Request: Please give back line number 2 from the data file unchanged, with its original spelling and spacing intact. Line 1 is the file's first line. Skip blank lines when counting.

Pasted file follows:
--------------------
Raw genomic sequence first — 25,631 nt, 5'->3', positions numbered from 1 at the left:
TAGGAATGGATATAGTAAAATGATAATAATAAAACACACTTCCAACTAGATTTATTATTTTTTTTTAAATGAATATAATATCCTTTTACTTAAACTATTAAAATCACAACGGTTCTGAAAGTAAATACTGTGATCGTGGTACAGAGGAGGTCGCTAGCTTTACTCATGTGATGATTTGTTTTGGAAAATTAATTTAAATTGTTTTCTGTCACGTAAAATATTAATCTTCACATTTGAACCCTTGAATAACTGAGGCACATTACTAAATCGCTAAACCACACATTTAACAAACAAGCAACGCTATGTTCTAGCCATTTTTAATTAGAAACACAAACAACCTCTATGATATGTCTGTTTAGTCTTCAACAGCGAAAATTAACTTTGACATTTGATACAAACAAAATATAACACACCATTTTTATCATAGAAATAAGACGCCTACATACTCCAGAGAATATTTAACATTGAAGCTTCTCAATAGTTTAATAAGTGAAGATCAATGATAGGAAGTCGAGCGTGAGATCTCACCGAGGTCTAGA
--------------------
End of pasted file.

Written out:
TAGGAATGGATATAGTAAAATGATAATAATAAAACACACTTCCAACTAGATTTATTATTTTTTTTTAAATGAATATAATATCCTTTTACTTAAACTATTAAAATCACAACGGTTCTGAAAGTAAATACTGTGATCGTGGTACAGAGGAGGTCGCTAGCTTTACTCATGTGATGATTTGTTTTGGAAAATTAATTTAAATTGTTTTCTGTCACGTAAAATATTAATCTTCACATTTGAACCCTTGAATAACTGAGGCACATTACTAAATCGCTAAACCACACATTTAACAAACAAGCAACGCTATGTTCTAGCCATTTTTAATTAGAAACACAAACAACCTCTATGATATGTCTGTTTAGTCTTCAACAGCGAAAATTAACTTTGACATTTGATACAAACAAAATATAACACACCATTTTTATCATAGAAATAAGACGCCTACATACTCCAGAGAATATTTAACATTGAAGCTTCTCAATAGTTTAATAAGTGAAGATCAATGATAGGAAGTCGAGCGTGAGATCTCACCGAGGTCTAGA